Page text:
So many questions buzzed through Emily’s brain that she felt like she’d shoved her head in a beehive. She had to grit her teeth to keep from asking them.And why the hell wouldn’t he stop rubbing her hip? Warmth had spread from the skin beneath his hand, and now her whole body was suffused with it.
“Is she the reason you stayed in England after Boss invited you to join him at Black Knights Inc.?” she asked.
The look he shot her had her lifting a brow. “What?”
“That’s the second time today I’ve thought you were either a mind reader or else practicing witchcraft.”
“Really?” The thought delighted her. “When was the first time?” Then reality sank in. Shit, that was question number three. “Never mind!” She slapped a hand over his mouth. “Don’t answer that.”
His eyes sparkled mischievously. He’d tried using her own technique against her, piquing her interest so she’d use up her truths.
“I’m not the only one who fights dirty,” she accused.
“And don’t you forget it,” he parroted her words back to her. Then he placed a hot kiss in the center of her palm.
She snatched her hand away, dropping it into her lap. If he noticed that she curled her fingers, trying to hold on to the heat of his kiss, he gave no indication.
“So out with it,” she demanded. “Is your mother the reason you stayed in England after Boss invited you to join him at BKI?”
“Yes.” His nod was perfunctory. “After I was let go from the SAS, when I was trying to make my way as a civilian, I moved back in with Mum. After Dad died, she didn’t only get soused on the weekends. She did it all day every day. Held on to the bottle like a lifeline. She was self-medicating, of course. When she was pissed, she could forget she’d been the one behind the wheel that night. But miracle of miracles, with me back home looking after her, suddenly it seemed like she was trying to pull her shite together. She stopped spending all her government support checks at the pub and instead started buying decent food for the flat. She even went ’round to the local Jobcentre offices and applied to be placed in a position.”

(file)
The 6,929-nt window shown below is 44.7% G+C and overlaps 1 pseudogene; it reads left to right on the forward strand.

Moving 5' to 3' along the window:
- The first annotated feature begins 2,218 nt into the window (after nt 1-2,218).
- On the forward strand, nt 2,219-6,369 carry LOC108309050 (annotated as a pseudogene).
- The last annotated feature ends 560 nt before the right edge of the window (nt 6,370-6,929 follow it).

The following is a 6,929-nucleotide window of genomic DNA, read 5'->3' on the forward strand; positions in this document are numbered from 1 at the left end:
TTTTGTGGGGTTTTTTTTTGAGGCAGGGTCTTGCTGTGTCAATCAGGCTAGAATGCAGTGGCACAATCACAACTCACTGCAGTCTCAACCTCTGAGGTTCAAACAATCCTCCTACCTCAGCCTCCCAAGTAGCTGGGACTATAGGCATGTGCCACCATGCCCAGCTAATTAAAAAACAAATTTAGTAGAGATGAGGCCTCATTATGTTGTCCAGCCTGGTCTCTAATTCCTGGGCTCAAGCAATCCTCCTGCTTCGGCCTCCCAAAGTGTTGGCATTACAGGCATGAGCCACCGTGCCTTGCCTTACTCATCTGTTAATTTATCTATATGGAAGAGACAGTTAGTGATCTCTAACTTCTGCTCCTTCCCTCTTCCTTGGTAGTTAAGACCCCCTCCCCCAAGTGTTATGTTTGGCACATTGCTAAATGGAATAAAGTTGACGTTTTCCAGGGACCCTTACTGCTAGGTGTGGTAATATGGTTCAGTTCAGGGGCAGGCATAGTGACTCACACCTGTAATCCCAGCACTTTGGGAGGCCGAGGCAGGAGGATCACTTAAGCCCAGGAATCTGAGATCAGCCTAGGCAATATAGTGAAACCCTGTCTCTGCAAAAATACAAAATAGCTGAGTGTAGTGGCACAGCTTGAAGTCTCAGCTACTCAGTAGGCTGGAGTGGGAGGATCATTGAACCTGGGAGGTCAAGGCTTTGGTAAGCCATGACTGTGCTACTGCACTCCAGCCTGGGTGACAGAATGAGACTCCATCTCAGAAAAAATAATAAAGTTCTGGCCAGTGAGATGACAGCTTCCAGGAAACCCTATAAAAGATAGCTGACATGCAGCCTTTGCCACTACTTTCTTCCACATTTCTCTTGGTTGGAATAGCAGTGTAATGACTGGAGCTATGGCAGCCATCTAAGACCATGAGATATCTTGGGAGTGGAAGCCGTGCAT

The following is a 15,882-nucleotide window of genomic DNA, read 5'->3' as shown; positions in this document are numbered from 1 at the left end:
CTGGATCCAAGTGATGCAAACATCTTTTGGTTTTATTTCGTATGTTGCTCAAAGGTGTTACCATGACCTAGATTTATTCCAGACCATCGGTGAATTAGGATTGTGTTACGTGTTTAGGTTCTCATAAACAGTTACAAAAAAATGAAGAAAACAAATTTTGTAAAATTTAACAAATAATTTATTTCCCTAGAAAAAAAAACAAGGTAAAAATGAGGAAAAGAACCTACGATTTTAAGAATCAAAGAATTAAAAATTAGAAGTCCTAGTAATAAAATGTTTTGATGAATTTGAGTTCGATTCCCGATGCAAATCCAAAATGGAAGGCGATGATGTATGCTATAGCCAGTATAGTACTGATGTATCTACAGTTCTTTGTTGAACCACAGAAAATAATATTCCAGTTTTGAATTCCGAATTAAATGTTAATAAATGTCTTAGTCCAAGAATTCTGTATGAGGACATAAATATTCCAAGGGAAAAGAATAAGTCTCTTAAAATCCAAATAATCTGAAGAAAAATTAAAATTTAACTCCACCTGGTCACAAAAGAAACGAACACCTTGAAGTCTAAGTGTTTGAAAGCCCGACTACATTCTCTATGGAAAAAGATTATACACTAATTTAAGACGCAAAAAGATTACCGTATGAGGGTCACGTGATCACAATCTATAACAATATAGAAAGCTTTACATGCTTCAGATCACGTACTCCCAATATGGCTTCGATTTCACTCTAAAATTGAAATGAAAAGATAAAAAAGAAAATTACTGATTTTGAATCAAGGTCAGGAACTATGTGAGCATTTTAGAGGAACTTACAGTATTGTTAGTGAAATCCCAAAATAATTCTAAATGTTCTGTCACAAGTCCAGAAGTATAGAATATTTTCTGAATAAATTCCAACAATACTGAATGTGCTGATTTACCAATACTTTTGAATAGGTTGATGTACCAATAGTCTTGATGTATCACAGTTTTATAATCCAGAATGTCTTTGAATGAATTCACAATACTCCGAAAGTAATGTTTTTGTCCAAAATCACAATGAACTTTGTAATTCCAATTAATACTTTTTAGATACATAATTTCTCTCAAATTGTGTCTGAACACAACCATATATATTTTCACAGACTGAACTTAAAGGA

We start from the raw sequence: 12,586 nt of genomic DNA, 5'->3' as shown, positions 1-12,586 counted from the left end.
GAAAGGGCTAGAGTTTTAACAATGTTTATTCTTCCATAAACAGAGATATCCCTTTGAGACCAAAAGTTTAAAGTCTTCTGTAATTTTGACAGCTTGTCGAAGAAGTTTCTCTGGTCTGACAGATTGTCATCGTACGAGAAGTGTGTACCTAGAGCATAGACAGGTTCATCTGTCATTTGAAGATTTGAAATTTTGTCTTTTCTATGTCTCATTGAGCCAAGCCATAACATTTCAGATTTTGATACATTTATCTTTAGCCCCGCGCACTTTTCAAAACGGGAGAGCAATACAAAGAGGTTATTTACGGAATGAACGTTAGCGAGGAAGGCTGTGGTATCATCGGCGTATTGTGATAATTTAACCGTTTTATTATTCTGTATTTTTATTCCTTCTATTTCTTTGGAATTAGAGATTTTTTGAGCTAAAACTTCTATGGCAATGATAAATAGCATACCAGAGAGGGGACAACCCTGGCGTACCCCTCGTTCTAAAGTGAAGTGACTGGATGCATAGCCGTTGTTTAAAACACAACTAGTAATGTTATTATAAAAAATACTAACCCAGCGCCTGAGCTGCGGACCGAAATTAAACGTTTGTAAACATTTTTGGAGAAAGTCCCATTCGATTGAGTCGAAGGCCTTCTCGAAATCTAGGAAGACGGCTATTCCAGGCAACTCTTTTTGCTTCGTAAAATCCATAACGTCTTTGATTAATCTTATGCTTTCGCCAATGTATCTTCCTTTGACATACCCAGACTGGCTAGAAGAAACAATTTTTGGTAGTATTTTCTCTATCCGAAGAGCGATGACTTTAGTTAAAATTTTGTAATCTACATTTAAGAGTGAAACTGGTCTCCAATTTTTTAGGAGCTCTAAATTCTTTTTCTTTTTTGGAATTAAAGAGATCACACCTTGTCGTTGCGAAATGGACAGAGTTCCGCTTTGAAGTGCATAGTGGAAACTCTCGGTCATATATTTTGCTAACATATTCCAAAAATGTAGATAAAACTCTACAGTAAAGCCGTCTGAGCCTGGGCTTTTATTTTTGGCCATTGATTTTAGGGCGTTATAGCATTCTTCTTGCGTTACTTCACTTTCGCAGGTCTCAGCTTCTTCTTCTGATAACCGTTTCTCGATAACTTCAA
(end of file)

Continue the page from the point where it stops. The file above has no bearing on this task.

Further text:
From the tender age of six, he’d lived with a drunk mother and a dead father.
Snap. Crackle. Pop.
That wasn’t Rice Krispies. That was the foundations of Emily’s walls. Because she got it.
Her parents might not be drunks, but she knew all about addiction. Her mother and father were both addicted to love, addicted to the high it brought them. They’d sought it with single-minded determination, and their searches had, more often than not, left Emily all alone.
“Then one night, about three months after I got back, I found her in an alley,” Christian continued. “She was half frozen, half dressed, and totally piss drunk. And that’s when I knew.”
He stopped there. Didn’t say another word for a full minute, simply stared into space.